- I didn’t think of it at the time.
- Audio Frequency Trainer was the best game I could find.
- Audio engineers are more familiar with the whole numbers seen on a graphic EQ. It’s a lot easier to work with 1K, 1.25K, and 1.6K than it is to work with 987.77, 1046.5, and 1174.66.
Audio Frequency Trainer will allow you to set a minimum and maximum test frequency, which is why we visited the Ear Doctor first. There are four levels that increase in difficulty by adding more frequencies to identify. I quickly moved out of Beginner, spent about two week on Intermediate, but never graduated from Pro. That shit is hard!
A technique that I used here, which I found helpful, was to move quickly and get emotional. My intention was to send signals to my brain’s pleasure and pain centers that this was important stuff.
Unfortunately, what I didn’t get to do was try out some feedback detection in the field, yet. I will come back and update this article when I do.
Another important thing I learned is that pitch memory either improves or deteriorates. I stopped practicing after the course ended and while I haven’t slide all the way back down to Beginner, I also haven’t been able to maintain a perfect score on Intermediate.
The mystery of EQ
For many people, EQ is a big mystery. It’s one of the most difficult skills to train because we are always under enormous pressure. Wouldn’t we all love to have 30 minutes to listen to a kick mic while searching for the perfect frequencies to boost or cut. Those of you who have tried this have either never done so again, or moved into lighting.
EQ training at home is another thing that always made sense, logically, but I had never sat down to prove. Although none of these games we used are the same as work in the field with all of the chaos of a live room, they do provide the next best solution in terms of variety and tracking. Any time I have a few minutes I can log into SoundGym and play a game. At the moment, unfortunately, the games are not available for mobile, which is why I schedule my practice sessions for times when I know I will be home.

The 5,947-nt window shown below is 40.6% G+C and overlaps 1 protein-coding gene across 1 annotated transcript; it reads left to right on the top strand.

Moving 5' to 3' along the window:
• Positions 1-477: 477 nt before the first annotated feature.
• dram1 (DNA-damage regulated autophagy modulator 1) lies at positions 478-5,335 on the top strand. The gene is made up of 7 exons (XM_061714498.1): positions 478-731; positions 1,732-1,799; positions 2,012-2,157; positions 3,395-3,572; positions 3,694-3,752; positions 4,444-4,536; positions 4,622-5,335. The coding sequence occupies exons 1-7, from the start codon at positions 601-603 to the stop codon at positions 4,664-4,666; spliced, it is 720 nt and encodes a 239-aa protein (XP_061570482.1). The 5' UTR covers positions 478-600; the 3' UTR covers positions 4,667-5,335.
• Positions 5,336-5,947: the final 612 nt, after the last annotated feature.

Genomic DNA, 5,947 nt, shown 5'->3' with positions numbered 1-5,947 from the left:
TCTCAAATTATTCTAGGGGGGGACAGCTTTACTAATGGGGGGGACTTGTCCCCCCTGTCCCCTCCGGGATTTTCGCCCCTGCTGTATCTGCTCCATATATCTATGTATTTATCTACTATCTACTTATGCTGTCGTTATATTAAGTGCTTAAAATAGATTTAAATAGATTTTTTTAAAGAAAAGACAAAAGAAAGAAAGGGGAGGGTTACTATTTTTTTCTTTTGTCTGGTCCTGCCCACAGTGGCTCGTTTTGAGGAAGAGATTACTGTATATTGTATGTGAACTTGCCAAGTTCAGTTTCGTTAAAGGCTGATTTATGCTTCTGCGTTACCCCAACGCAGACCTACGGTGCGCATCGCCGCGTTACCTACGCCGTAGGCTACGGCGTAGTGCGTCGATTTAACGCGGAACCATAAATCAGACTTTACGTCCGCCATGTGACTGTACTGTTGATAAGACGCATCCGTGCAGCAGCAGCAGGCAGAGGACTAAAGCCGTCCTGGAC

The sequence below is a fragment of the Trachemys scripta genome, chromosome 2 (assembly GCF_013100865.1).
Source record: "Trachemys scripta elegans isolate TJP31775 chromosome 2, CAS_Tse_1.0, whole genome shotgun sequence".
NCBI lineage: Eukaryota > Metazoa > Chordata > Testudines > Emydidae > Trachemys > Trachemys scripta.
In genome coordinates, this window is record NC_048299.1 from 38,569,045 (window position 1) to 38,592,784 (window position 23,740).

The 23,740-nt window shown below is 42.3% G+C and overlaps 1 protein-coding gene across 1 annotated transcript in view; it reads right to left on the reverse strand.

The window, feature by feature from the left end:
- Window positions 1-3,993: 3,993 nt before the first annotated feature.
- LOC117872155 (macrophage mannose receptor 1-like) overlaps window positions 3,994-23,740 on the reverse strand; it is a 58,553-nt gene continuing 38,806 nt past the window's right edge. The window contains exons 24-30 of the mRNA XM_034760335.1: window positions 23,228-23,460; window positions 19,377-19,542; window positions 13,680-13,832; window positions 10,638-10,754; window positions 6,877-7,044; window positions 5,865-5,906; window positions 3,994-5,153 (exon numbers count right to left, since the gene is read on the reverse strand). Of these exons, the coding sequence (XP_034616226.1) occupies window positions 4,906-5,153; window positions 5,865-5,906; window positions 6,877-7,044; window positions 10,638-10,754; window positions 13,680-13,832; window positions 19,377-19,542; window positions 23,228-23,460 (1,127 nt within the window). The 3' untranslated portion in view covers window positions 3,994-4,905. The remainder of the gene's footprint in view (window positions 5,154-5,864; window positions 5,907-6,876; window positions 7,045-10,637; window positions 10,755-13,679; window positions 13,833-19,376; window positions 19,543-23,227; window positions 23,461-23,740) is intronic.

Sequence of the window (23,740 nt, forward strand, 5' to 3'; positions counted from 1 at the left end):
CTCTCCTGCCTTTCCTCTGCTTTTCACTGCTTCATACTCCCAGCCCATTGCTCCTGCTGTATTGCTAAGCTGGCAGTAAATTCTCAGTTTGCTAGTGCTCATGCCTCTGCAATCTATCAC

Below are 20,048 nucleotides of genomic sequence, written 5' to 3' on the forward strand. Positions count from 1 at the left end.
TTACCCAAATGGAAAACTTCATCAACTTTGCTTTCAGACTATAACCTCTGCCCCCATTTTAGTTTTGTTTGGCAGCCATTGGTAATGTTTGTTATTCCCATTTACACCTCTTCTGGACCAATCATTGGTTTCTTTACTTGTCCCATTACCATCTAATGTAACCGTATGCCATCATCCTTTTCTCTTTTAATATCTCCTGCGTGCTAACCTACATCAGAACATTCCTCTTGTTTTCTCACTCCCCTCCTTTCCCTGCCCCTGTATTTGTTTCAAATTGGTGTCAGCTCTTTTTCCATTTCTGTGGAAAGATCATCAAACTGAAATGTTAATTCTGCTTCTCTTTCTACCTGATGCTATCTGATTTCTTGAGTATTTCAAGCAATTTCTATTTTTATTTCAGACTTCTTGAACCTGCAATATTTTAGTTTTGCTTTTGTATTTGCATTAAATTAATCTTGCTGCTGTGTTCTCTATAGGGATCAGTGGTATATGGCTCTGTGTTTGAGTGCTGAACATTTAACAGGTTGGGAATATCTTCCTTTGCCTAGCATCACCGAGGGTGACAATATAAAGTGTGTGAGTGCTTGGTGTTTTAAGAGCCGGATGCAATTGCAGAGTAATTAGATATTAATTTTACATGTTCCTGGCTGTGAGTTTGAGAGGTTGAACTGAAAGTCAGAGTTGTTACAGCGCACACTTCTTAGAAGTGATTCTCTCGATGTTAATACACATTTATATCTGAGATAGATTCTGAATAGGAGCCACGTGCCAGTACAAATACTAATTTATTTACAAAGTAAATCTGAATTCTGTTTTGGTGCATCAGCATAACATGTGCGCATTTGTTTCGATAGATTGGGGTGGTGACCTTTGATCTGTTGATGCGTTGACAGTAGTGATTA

The great thing about this experiment that we embarked on together is that we didn’t have to worry about how to EQ. We just played the game and watched our results improve. The most enjoyable discovery for me was connecting the sounds I have known for years to specific frequencies. Previously I may have know where I needed to hear a filter, but would have had to guess and sweep up to it. The game Peak Master helped me to finally connect those sounds to frequencies. Here’s what one of my students, Sergio, said about it:
I had a big improvement detecting bothering or missing frequencies by ear.
And here’s what Martin said:
I was able to improve my skills to identify and remove distracting elements in my mix in less time. I no longer think, “Hmm, the electric guitar sounds weird somehow.” Now I can identify that the problem is in the low mids and make a dip at 300Hz, for example.
So it looks like we hit our goal in terms of increasing speed.
My big takeaway from this whole experience is to stop wondering how to EQ and improve my hearing instincts instead through ear training. Everyone knows when they hear a problem. The skill is finding it fast.
Did I prove my hypothesis?
Although my students did see improvements in the field in increased speed and accuracy of pitch detection and EQ application, I personally haven’t done enough work to give a firm Yes. That being said, I’m really happy to have discovered a method I can track instead of just hoping for golden ears.